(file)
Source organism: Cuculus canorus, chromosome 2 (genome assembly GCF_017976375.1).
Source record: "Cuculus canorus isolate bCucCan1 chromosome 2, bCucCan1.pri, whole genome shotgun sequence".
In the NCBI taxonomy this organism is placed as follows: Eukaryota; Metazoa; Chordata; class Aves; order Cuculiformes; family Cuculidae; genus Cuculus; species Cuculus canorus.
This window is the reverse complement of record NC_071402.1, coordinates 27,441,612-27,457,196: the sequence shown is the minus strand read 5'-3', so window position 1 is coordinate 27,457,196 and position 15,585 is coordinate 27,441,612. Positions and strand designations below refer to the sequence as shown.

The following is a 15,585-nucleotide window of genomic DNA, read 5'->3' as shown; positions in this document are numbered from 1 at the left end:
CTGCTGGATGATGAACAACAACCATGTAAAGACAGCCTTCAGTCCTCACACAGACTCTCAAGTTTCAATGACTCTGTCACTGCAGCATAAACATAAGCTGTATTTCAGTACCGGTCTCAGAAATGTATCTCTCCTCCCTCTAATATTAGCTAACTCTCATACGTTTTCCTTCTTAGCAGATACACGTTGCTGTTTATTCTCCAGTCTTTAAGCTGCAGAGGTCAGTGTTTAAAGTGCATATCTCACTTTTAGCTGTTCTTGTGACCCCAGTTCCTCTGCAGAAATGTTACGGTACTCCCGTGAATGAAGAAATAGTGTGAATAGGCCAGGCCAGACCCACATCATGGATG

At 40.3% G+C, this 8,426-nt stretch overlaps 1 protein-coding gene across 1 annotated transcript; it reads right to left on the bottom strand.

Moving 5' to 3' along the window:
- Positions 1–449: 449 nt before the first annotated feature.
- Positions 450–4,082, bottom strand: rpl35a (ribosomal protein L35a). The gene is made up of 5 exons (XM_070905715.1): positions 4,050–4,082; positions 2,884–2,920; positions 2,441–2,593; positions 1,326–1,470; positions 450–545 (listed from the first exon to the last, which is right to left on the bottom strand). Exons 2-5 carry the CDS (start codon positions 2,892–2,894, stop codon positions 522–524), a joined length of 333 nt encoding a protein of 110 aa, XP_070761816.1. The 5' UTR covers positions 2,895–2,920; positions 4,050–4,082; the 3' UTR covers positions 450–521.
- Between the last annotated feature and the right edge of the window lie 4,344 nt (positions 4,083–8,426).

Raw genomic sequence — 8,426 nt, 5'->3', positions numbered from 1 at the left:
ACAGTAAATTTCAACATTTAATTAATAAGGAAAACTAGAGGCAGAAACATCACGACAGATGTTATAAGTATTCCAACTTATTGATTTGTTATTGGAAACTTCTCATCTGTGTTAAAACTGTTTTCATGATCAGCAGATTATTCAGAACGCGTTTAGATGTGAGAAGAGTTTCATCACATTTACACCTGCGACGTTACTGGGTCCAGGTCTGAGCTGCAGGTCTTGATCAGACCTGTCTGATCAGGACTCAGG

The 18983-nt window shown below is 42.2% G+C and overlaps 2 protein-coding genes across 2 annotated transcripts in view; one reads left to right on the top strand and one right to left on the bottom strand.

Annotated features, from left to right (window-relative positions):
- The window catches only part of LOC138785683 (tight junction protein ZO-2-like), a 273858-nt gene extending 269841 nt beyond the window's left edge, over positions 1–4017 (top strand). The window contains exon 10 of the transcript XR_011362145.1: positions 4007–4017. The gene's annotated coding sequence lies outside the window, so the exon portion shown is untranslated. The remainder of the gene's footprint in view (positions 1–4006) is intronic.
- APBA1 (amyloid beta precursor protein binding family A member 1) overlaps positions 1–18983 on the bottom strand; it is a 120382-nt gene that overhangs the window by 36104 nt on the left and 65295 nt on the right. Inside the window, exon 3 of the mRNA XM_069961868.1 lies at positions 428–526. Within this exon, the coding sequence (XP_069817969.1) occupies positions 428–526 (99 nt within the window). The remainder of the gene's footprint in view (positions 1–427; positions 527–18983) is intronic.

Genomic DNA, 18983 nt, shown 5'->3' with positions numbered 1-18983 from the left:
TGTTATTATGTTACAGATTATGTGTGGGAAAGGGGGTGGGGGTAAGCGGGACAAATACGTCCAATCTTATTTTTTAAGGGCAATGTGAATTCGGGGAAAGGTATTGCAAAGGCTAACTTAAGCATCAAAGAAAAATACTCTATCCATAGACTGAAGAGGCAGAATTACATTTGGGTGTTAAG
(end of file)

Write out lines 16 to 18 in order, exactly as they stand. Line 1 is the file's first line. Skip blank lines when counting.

- The window catches only part of LOC138785683 (tight junction protein ZO-2-like), a 273858-nt gene extending 269841 nt beyond the window's left edge, over positions 1–4017 (top strand). The window contains exon 10 of the transcript XR_011362145.1: positions 4007–4017. The gene's annotated coding sequence lies outside the window, so the exon portion shown is untranslated. The remainder of the gene's footprint in view (positions 1–4006) is intronic.
- APBA1 (amyloid beta precursor protein binding family A member 1) overlaps positions 1–18983 on the bottom strand; it is a 120382-nt gene that overhangs the window by 36104 nt on the left and 65295 nt on the right. Inside the window, exon 3 of the mRNA XM_069961868.1 lies at positions 428–526. Within this exon, the coding sequence (XP_069817969.1) occupies positions 428–526 (99 nt within the window). The remainder of the gene's footprint in view (positions 1–427; positions 527–18983) is intronic.

Genomic DNA, 18983 nt, shown 5'->3' with positions numbered 1-18983 from the left: